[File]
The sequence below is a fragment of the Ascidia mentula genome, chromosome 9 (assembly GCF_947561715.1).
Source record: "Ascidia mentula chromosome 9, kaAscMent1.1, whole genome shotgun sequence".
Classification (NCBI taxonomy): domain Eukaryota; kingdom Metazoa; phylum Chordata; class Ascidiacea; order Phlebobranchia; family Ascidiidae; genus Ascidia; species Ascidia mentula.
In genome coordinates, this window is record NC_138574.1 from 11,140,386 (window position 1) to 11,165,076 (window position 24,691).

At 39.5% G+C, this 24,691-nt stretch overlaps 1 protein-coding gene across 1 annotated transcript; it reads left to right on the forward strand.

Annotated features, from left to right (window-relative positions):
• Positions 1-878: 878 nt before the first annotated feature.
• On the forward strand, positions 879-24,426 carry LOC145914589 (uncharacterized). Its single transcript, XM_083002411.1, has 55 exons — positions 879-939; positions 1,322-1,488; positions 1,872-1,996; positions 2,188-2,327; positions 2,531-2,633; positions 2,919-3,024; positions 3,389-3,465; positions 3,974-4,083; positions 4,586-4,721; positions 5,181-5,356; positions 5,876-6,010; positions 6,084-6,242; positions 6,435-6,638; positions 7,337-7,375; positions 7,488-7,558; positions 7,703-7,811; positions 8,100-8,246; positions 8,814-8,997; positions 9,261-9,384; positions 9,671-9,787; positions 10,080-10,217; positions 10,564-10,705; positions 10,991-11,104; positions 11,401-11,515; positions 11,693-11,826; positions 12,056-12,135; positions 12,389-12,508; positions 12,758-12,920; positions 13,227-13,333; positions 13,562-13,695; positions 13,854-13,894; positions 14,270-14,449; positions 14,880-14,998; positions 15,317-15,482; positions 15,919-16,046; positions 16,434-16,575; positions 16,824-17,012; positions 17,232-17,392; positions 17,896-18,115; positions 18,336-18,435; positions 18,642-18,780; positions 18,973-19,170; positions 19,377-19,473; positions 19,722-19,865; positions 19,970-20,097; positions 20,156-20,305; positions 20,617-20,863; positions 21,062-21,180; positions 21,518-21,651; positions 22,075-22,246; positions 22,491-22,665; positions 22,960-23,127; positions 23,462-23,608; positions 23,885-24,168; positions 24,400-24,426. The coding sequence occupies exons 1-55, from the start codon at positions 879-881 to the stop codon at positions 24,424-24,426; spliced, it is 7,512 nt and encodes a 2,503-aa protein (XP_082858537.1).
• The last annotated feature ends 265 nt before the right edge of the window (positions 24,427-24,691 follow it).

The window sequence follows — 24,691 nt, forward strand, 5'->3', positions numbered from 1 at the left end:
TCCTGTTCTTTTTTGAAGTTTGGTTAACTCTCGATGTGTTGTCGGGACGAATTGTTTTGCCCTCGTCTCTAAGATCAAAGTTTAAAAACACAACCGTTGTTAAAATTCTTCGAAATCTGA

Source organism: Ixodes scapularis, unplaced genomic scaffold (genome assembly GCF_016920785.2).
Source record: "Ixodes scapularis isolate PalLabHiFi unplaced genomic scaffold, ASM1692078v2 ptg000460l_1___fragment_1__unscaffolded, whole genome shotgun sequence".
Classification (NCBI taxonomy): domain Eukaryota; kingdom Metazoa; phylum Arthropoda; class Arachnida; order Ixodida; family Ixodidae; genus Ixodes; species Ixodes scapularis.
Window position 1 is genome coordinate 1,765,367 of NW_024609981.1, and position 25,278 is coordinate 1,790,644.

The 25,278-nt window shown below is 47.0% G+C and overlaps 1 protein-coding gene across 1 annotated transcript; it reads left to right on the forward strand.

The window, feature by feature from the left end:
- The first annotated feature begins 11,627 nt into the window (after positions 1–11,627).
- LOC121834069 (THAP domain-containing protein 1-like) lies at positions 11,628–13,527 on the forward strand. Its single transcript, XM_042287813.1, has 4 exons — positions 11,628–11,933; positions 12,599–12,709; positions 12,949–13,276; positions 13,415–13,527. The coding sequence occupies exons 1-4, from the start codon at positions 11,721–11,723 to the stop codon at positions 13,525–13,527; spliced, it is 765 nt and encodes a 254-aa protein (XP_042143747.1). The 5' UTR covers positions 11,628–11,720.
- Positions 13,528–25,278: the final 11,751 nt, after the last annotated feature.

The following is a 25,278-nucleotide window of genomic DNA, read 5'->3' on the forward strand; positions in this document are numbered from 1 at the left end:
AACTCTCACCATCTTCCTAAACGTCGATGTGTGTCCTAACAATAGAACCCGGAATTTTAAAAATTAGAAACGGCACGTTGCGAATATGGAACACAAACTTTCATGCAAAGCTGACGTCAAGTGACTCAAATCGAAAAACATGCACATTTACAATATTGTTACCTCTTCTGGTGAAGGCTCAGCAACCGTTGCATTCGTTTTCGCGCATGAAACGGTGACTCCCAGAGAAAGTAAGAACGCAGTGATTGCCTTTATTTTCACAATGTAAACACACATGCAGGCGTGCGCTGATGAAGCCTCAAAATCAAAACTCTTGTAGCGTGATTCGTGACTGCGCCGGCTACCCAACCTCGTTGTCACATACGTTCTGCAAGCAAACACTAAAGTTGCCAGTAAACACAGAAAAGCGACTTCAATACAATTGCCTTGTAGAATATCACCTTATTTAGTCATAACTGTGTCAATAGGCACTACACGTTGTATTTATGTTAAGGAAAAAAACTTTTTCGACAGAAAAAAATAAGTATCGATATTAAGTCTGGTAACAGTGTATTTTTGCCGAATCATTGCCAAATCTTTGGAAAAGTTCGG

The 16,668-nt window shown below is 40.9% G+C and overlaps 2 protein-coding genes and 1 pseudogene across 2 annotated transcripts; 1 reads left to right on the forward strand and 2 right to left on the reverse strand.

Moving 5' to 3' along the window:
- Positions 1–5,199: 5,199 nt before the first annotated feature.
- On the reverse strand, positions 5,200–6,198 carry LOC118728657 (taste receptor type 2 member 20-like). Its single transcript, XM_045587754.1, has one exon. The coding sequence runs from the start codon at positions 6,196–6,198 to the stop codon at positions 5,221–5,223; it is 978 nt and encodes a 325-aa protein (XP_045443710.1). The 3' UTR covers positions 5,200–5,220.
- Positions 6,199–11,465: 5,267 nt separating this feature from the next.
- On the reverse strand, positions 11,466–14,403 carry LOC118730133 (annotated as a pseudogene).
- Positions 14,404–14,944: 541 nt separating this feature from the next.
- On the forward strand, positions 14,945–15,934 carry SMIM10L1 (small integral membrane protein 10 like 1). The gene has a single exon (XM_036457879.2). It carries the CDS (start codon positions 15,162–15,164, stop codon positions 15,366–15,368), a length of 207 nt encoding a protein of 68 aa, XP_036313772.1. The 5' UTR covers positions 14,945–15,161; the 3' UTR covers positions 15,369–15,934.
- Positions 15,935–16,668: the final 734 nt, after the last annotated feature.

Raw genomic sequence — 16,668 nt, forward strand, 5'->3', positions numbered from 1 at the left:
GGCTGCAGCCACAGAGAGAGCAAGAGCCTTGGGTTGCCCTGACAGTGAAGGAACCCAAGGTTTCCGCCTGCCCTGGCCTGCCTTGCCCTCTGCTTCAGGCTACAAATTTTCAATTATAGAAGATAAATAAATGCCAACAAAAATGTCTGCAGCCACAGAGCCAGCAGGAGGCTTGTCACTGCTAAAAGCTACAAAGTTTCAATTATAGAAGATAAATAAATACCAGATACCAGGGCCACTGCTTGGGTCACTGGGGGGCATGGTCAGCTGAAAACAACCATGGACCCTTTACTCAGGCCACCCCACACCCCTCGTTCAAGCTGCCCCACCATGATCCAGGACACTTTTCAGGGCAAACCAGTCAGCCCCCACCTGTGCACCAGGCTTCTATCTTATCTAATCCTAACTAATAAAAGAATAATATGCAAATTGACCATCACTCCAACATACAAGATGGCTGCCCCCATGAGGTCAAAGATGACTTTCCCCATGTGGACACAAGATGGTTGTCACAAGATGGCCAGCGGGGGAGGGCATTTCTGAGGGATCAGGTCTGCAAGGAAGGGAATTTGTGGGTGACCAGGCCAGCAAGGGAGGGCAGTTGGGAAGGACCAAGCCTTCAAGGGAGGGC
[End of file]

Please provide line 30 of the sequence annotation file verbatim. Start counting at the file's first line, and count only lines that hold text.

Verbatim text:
- On the forward strand, positions 14,945–15,934 carry SMIM10L1 (small integral membrane protein 10 like 1). The gene has a single exon (XM_036457879.2). It carries the CDS (start codon positions 15,162–15,164, stop codon positions 15,366–15,368), a length of 207 nt encoding a protein of 68 aa, XP_036313772.1. The 5' UTR covers positions 14,945–15,161; the 3' UTR covers positions 15,369–15,934.